—American Political Science Association Information Technology and Politics Section Best Book Award, 2014.
—International Journal of Press/Politics Best Book Award, 2016, for an outstanding book on media and politics published in the previous ten years.
New communication technologies have reshaped media and politics. But who are the new power players? The Hybrid Media System is a sweeping new theory of how political communication now works. Politics is increasingly defined by organizations, groups, and individuals who are best able to blend older and newer media logics, in what Chadwick terms a hybrid system. From American presidential campaigns to WikiLeaks, from live prime ministerial debates to hotly contested political scandals, from the daily practices of journalists and campaign workers to the struggles of new activist organizations, the clash of media logics causes chaos and disintegration but also surprising new patterns of order and integration. The updated second edition features a new preface and an extensive new chapter applying the conceptual framework to the extraordinary 2016 U.S. presidential campaign, the rise of Donald Trump, and the anti-Trump resistance protests.
Table of Contents
Preface to the Second Edition
Chapter 1: An Ontology of Hybridity
Chapter 2: All Media Systems Have Been Hybrid
Chapter 3: The Contemporary Contexts of Hybridity
Chapter 4: The Political Information Cycle
Chapter 5: Power, Interdependence, and Hybridity in the Construction of Political News: Understanding WikiLeaks
Chapter 6: Symphonic Consonance in Campaign Communication: Reinterpreting Obama for America
Chapter 7: Systemic Hybridity in the Mediation of the American Presidential Campaign
Chapter 8: Hybrid Norms in News and Journalism
Chapter 9: Hybrid Norms in Activism, Parties, and Government
Chapter 10: Donald Trump, the 2016 US Presidential Campaign, and the Intensification of the Hybrid Media System
Conclusion: Politics and Power in the Hybrid Media System
List of Interviews
Publisher: Oxford University Press
August 1st, 2017
Paperback, 368 pages
Also available: Hardcover, EBook.
“This book blows up the old categories of media. Forget about organizational boundaries, gatekeeping, and simple distinctions between information producers and consumers. We have entered an age of hybrid media in which changing assemblages of communication are transforming political processes. Chadwick explains how to understand these hybrid systems, and raises the possibility that the proliferation and democratization of communication technologies will make hybridity the new norm.“—W. Lance Bennett, Professor of Political Science and Ruddick C. Lawrence Professor of Communication, University of Washington
“For too long, accounts of digital media and democratization have relied on generalized narratives of transformation. Andrew Chadwick’s new book by contrast focuses on what people actually do with today’s combinations of old and new media, particularly those in media or politics whose professional lives are devoted to managing that interface. Through a concept of ‘hybrid media’ well-grounded in media history and social theory, Chadwick provides a smart and much-needed manual for an age of bewildering change.“—Nick Couldry, Professor of Media, Communications, and Social Theory, London School of Economics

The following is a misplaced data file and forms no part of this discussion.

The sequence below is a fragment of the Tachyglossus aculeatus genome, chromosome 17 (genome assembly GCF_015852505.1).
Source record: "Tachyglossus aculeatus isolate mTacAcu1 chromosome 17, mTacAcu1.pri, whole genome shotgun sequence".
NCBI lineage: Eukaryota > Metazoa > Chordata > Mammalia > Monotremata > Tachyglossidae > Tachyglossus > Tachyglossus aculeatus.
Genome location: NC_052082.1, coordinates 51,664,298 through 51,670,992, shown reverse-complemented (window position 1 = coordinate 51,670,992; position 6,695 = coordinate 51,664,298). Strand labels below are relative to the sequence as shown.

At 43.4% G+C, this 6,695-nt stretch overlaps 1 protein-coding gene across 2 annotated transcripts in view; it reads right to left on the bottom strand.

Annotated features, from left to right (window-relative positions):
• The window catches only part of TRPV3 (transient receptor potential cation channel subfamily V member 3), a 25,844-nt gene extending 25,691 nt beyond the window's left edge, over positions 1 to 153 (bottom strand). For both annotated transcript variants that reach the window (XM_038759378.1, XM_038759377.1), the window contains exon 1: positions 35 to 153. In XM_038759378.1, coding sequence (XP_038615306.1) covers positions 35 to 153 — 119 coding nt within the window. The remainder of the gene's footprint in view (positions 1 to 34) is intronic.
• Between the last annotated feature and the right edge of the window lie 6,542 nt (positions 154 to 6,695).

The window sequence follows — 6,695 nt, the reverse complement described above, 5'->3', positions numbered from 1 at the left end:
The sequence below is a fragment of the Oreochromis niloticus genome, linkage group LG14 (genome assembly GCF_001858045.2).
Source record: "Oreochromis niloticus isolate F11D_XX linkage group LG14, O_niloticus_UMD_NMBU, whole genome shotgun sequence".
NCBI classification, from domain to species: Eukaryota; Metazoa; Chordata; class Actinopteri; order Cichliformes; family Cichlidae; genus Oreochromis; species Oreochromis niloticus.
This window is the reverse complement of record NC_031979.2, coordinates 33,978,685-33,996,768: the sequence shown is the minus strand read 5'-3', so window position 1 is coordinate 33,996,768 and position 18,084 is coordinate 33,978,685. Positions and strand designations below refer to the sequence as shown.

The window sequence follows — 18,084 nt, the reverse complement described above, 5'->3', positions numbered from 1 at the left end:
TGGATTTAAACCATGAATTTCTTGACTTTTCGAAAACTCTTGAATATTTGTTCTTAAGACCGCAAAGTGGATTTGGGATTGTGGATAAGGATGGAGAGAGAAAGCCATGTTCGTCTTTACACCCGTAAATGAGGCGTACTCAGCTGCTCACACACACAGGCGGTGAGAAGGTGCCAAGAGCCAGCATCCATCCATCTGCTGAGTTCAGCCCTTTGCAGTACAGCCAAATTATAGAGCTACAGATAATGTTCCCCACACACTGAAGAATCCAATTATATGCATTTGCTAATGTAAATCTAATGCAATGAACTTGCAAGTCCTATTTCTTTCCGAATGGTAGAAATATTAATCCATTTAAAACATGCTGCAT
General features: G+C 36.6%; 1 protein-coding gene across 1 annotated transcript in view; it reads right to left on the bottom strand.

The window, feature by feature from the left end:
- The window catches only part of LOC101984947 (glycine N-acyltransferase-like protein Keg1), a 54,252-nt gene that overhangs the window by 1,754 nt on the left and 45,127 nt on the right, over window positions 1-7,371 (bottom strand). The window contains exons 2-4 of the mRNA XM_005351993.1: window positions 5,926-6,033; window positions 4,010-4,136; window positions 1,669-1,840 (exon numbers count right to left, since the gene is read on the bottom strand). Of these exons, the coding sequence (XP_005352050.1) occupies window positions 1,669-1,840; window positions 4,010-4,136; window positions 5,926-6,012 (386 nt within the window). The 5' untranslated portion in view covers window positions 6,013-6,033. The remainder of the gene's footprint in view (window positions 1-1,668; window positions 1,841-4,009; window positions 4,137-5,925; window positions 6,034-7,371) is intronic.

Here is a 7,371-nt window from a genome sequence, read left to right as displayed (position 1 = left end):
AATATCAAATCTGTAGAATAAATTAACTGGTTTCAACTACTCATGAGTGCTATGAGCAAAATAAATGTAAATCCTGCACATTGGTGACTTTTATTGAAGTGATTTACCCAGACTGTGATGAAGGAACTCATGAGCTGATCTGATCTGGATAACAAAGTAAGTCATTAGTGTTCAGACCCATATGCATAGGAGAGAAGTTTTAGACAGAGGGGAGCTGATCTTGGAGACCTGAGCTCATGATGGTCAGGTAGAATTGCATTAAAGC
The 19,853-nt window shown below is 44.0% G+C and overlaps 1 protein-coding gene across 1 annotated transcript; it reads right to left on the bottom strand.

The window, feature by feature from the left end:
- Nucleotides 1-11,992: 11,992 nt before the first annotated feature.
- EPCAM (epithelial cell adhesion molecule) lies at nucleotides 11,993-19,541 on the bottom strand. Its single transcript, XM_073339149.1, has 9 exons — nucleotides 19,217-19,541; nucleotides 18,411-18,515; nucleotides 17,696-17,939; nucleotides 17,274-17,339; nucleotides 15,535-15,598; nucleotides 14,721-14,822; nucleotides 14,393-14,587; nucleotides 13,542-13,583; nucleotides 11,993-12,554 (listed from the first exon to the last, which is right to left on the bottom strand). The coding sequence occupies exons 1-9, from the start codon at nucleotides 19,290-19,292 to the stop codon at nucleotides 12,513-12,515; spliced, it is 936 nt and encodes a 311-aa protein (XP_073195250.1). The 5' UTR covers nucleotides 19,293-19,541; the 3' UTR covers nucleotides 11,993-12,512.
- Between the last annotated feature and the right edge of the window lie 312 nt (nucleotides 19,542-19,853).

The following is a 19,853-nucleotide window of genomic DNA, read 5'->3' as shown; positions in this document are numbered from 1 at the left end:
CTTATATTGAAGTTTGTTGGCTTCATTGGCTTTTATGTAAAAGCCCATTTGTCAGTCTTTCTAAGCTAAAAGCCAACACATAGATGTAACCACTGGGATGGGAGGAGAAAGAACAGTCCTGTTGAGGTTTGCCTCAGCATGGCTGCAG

Praise for the First Edition
“This is is an important book, already cited as seminal in the field of political communication.”—Laura Roselle, Elon University, in Choice.
“… mandatory reading for any scholar of contemporary political communication”—Catie Snow Bailard, George Washington University, in Political Communication.
“… illuminating, reorienting, even analytically liberating.”—Regina G. Lawrence, University of Oregon, in Political Science Quarterly.
“… dizzyingly multidimensional”—Mike Ananny, University of Southern California, in Journalism.
“… great insights, a highly enjoyable reading experience, and excellent research”—Thomas Schillemans, Utrecht University, in Public Administration.
“Chadwick’s measured analytical approach is one of the book’s great strengths.”—Philip M. Napoli, Duke University, in The International Journal of Press/Politics.
“Chadwick approaches media with considerable theoretical nuance and a rigorously empirical sensibility … a major contribution to advancing our understanding of media and politics.”—Daniel Kreiss, University of North Carolina–Chapel Hill, and Rasmus Kleis Nielsen, Oxford University, in Social Forces.
“This is an important and timely book … will likely one day be measured by the weight of future scholarship that it inspires.”—David Karpf, George Washington University, in Information Polity.
“Chadwick’s primary aim is to peel away the misbegotten dichotomies shaping so many current debates surrounding contemporary political communication and to present alternative frameworks that go beyond those dichotomies. In that aim, he is extraordinarily successful.”— Matthew Powers, University of Washington, in Media, Culture, & Society.
“Big theory for understanding a complex political media environment”—Jason Gainous, University of Louisville, and Kevin Wagner, Florida Atlantic University, in The Journal of Politics.
“… valuable, thought-provoking, and conceptually-compelling.”—Steven Livingston, George Washington University, in Perspectives on Politics.
“Having read this, many textbooks feel dated to me now. This volume describes the organization, logic, and function of contemporary media in immediate and engaging terms. It is a must read for all students of media, and interested parties in general.”—Zizi Papacharissi, University of Illinois Chicago, on Roy Christopher’s Summer Reading List blog post.
Links and Further Information
— Booksite and blog. A place to gather together materials that illustrate and in some cases extend the themes and issues covered in the book.
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